Zupco fare hike a harbinger of what lies ahead

Zimbabwe United Passenger Company

THESE are, indeed, interesting times.

The State-controlled Zimbabwe United Passenger Company (Zupco) last week hiked its fares as well as the exchange rate for all its routes. This increase comes just over two months since the public transporter hiked its fares.

From end of August’s $300 for a distance of 1-20km, $400 for 21-30km and $550 for 31-40km, Zupco is now charging a flat fare of US$1 or $800 regardless of whether one is travelling a kilometre or 40km journey.

What is very interesting about all this is that Zupco’s exchange rate is far much higher than the average $635 to the greenback official exchange rate. The fare increase also comes as the “prices are falling” mantra is awash.

While we would have thought that such institutions as Zupco would be at the forefront of shoring up government policy and initiatives as far as the economy was concerned, it comes as a real surprise when they are at the forefront of thumbing their noses at government initiatives.

Or maybe they have no choice, but to be realiastic, otherwise they may sink.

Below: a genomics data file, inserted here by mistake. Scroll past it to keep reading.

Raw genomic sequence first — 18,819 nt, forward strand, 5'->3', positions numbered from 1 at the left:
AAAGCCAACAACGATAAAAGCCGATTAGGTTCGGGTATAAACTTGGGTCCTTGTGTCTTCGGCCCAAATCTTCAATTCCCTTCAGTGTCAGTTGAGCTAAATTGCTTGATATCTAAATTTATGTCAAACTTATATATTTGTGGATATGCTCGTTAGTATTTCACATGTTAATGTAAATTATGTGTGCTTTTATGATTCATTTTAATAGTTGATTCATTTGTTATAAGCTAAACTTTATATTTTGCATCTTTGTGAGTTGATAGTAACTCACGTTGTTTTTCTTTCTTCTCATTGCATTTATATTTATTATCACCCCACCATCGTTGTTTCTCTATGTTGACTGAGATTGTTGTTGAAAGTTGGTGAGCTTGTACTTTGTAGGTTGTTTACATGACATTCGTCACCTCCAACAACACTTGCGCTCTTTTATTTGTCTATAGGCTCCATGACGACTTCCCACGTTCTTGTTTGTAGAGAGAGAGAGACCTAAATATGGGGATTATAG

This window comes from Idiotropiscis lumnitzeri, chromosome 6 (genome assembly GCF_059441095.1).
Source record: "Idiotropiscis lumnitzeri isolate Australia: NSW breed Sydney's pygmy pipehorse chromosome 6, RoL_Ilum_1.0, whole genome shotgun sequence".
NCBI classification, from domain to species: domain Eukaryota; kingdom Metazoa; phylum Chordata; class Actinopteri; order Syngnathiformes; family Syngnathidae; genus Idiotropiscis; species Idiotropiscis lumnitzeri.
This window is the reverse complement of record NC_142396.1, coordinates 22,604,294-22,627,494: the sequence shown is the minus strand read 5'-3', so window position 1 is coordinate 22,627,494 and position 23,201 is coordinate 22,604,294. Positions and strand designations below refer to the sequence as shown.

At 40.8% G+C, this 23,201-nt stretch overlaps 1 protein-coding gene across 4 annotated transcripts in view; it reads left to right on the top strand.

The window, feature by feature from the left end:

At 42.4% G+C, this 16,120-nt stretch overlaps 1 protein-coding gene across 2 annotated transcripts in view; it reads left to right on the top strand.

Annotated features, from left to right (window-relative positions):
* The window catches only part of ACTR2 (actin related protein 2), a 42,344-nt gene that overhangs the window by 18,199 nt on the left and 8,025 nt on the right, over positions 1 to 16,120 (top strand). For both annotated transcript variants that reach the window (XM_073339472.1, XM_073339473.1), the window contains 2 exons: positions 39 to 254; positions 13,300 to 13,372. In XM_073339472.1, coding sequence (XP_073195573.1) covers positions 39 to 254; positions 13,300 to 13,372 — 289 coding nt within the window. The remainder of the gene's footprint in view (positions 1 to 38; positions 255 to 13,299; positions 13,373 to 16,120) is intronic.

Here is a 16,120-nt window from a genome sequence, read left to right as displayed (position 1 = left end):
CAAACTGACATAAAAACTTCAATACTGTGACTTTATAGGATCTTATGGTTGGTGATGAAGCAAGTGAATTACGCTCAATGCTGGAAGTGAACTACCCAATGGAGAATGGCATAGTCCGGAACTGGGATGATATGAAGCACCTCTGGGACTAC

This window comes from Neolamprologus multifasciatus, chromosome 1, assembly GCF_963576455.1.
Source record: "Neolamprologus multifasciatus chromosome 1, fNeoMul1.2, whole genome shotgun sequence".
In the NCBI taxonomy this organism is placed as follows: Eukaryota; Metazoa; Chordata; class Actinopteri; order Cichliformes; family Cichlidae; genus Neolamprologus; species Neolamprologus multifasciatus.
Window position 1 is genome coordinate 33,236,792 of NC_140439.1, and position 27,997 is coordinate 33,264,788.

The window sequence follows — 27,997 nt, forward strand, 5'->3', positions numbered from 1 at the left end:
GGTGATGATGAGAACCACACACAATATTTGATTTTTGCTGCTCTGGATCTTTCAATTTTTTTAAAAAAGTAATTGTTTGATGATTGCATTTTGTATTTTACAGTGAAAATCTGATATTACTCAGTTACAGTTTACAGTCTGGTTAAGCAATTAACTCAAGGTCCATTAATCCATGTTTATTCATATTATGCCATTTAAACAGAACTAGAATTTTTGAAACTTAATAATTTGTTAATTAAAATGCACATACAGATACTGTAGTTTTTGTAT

So does this mean that the official $635:US$1 official exchange rate is not the reality and government is actually pulling wool over our eyes? Otherwise what can explain Zupco’s parallel market-induced exchange rate?

Incidentally, this is where the black market rate is now hovering. So where does this leave us as a country when a government institution starts charging black market rates when the rest of us get into serious trouble if ever we are discovered to be charging the parallel market rates?

Under the circumstances, we are tempted to concur with the National Consumer Rights Association, whose spokesperson Effie Ncube has told us: “The fact is that the Zimbabwean dollar is worth less than what the government would like citizens to believe. The government-dictated rate is completely out of touch with the realities on the ground.”

If, indeed, this is true that the official bank rate is artificial and we are all being fooled, does it then mean that Zupco’s latest move is a harbinger of what lies ahead for the country?

And we are pretty sure that Zupco did not just wake up after dreaming that figure and decided to announce it without serious thought being put into it; which means that if government decides to reverse the public transporter’s decision, let us be rest assured that hell will break loose at the parastatal, where we also hear all buses are now being asked to purchase their own fuel.

Zupco has obviously seen the light and realised that it is no longer sustainable to keep charging its services at the government rate.

We, however, sincerely hope that wheels are not falling off government’s economic game plan currently hinged on bridling the parallel rate and runaway inflation. If they are, then we are damned.

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